I Parity question

Summary
Is intrinsic parity meaningless for free particles
I read in Greiner Field Quantization that parity only has meaning in interactions. Did I misread or not understand something correctly?
 

vanhees71

Science Advisor
Insights Author
Gold Member
13,520
5,417
If I remember right, that refers to the notion of "intrinsic parity" of scalar vs. pseudoscalar operators. For free fields it indeed doesn't matter much, but if it comes to interactions it can become important for model building, i.e., when trying to construct a Lagrangian describing particles and their interactions.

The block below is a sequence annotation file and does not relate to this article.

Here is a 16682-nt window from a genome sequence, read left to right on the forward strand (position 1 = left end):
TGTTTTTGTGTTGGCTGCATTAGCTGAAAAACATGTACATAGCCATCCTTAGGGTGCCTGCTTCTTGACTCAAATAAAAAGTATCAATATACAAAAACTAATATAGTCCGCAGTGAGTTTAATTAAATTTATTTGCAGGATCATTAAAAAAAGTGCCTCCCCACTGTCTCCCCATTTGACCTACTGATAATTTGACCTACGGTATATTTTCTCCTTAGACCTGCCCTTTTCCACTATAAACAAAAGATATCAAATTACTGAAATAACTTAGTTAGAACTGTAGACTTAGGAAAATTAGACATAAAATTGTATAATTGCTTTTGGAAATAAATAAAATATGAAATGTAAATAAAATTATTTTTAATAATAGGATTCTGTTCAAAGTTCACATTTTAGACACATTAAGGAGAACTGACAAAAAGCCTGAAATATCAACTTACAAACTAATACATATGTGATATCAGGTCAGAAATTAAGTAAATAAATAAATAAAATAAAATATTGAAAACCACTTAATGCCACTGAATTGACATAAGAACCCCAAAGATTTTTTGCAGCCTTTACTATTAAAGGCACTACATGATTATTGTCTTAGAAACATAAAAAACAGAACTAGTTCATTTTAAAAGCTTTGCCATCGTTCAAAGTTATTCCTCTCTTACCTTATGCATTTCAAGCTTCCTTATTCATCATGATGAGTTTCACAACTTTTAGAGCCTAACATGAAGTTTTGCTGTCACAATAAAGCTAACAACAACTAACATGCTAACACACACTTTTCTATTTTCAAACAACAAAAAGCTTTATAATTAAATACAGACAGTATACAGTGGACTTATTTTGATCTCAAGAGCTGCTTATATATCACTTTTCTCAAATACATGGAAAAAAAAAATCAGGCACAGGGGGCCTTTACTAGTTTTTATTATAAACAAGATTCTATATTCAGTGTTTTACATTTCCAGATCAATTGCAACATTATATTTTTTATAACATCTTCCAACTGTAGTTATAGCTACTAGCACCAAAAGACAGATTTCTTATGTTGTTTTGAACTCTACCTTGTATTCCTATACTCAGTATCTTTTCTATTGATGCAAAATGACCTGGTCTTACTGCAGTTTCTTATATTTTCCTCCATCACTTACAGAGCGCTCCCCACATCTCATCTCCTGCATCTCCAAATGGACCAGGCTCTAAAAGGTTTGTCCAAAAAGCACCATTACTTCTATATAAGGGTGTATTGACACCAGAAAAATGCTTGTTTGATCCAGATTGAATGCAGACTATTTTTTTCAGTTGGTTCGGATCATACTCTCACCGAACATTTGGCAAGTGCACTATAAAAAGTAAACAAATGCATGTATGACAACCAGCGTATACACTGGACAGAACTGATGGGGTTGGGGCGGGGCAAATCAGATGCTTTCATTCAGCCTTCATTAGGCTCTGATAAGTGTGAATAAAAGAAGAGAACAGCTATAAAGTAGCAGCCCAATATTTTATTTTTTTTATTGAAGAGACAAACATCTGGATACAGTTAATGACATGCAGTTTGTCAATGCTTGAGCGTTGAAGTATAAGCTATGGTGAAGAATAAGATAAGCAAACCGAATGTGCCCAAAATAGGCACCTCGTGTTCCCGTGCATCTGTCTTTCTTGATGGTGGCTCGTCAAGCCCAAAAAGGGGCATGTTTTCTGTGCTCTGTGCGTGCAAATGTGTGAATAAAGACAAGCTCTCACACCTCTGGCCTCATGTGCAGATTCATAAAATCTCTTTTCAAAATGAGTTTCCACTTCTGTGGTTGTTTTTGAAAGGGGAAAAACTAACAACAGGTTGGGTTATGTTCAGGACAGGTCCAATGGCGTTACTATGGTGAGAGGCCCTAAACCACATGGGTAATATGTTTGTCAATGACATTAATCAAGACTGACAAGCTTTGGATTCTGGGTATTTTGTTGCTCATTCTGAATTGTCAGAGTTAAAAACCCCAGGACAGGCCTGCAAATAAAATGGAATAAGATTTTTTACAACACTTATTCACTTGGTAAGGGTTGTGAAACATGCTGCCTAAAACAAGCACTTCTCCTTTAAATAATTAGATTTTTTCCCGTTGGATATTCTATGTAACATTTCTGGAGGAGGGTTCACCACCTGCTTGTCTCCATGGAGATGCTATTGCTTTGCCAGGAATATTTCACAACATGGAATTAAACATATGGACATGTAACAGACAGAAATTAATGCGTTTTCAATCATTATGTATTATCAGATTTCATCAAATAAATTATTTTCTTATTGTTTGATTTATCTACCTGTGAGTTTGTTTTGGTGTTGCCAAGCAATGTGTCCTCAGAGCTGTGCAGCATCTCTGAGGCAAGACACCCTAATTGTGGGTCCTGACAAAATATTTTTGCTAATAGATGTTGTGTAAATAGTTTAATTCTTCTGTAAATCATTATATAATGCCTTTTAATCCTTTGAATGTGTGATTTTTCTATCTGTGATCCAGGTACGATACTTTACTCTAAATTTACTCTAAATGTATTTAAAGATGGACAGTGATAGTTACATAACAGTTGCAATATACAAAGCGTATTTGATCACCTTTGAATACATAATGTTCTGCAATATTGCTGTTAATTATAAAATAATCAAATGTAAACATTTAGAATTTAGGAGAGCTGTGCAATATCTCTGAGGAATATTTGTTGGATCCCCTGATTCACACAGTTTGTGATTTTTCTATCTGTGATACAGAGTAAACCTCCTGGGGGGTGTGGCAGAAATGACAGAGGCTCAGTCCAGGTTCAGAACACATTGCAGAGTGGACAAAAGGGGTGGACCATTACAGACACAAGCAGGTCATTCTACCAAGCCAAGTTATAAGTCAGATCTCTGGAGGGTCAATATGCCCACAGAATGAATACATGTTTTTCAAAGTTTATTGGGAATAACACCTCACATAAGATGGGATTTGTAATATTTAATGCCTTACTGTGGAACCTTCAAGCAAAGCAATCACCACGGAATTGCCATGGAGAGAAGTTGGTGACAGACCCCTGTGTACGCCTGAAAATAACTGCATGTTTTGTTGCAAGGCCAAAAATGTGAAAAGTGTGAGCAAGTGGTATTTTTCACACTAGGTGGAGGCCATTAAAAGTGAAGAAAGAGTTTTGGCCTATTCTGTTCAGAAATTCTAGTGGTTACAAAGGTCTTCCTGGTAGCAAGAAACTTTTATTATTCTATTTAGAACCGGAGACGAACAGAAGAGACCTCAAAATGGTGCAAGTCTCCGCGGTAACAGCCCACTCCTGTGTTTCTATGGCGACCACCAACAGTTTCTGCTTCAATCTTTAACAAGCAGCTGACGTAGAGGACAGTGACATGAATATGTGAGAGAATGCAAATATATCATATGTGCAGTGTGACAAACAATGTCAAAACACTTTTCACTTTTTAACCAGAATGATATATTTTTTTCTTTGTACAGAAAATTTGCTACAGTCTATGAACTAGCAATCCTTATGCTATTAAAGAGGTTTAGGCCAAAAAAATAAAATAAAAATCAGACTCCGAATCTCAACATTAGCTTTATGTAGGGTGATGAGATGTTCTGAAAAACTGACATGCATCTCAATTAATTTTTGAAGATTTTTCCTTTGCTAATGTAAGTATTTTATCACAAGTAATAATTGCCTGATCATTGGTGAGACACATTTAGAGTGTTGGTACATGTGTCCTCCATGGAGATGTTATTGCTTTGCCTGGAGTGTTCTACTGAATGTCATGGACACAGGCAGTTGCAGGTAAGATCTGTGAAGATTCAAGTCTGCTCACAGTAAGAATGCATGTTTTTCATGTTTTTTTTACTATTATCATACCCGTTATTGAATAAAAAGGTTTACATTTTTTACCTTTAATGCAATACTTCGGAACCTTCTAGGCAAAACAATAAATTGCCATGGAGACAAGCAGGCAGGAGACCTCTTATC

E.g., today we know that Dirac must have discovered his equation when thinking about electrons and electromagnetic interactions to build a relativistic theory for atomic physics. First of all one knew an electron is a massive particle with spin 1/2, and the electromagnetic interactions are invariant under parity and charge conjugation. The electromagnetic interaction itself is described as the electromagnetic field. What Dirac did not yet know in 1927 was the representation theory of the Poincare group.